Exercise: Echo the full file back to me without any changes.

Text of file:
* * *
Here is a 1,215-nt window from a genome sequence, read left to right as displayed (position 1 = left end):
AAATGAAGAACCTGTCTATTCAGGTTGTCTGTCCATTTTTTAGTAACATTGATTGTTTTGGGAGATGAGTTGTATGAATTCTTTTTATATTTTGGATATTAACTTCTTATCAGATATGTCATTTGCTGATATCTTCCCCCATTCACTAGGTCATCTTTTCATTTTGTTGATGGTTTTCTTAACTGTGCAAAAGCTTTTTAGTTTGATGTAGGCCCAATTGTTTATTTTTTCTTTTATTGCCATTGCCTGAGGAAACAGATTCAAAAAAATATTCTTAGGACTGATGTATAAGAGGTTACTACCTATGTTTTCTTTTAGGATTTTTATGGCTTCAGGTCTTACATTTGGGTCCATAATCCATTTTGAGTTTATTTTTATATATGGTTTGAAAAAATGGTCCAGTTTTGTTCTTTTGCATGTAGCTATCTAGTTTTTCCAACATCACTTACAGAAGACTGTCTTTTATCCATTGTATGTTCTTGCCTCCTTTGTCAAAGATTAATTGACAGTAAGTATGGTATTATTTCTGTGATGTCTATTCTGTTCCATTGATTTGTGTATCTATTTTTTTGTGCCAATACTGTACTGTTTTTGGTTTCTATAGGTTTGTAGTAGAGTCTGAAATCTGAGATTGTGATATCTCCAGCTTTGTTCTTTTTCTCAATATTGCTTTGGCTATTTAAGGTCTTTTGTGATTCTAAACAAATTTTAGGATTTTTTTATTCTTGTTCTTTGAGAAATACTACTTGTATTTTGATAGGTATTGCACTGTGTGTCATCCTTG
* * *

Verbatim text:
Here is a 1,215-nt window from a genome sequence, read left to right as displayed (position 1 = left end):
AAATGAAGAACCTGTCTATTCAGGTTGTCTGTCCATTTTTTAGTAACATTGATTGTTTTGGGAGATGAGTTGTATGAATTCTTTTTATATTTTGGATATTAACTTCTTATCAGATATGTCATTTGCTGATATCTTCCCCCATTCACTAGGTCATCTTTTCATTTTGTTGATGGTTTTCTTAACTGTGCAAAAGCTTTTTAGTTTGATGTAGGCCCAATTGTTTATTTTTTCTTTTATTGCCATTGCCTGAGGAAACAGATTCAAAAAAATATTCTTAGGACTGATGTATAAGAGGTTACTACCTATGTTTTCTTTTAGGATTTTTATGGCTTCAGGTCTTACATTTGGGTCCATAATCCATTTTGAGTTTATTTTTATATATGGTTTGAAAAAATGGTCCAGTTTTGTTCTTTTGCATGTAGCTATCTAGTTTTTCCAACATCACTTACAGAAGACTGTCTTTTATCCATTGTATGTTCTTGCCTCCTTTGTCAAAGATTAATTGACAGTAAGTATGGTATTATTTCTGTGATGTCTATTCTGTTCCATTGATTTGTGTATCTATTTTTTTGTGCCAATACTGTACTGTTTTTGGTTTCTATAGGTTTGTAGTAGAGTCTGAAATCTGAGATTGTGATATCTCCAGCTTTGTTCTTTTTCTCAATATTGCTTTGGCTATTTAAGGTCTTTTGTGATTCTAAACAAATTTTAGGATTTTTTTATTCTTGTTCTTTGAGAAATACTACTTGTATTTTGATAGGTATTGCACTGTGTGTCATCCTTG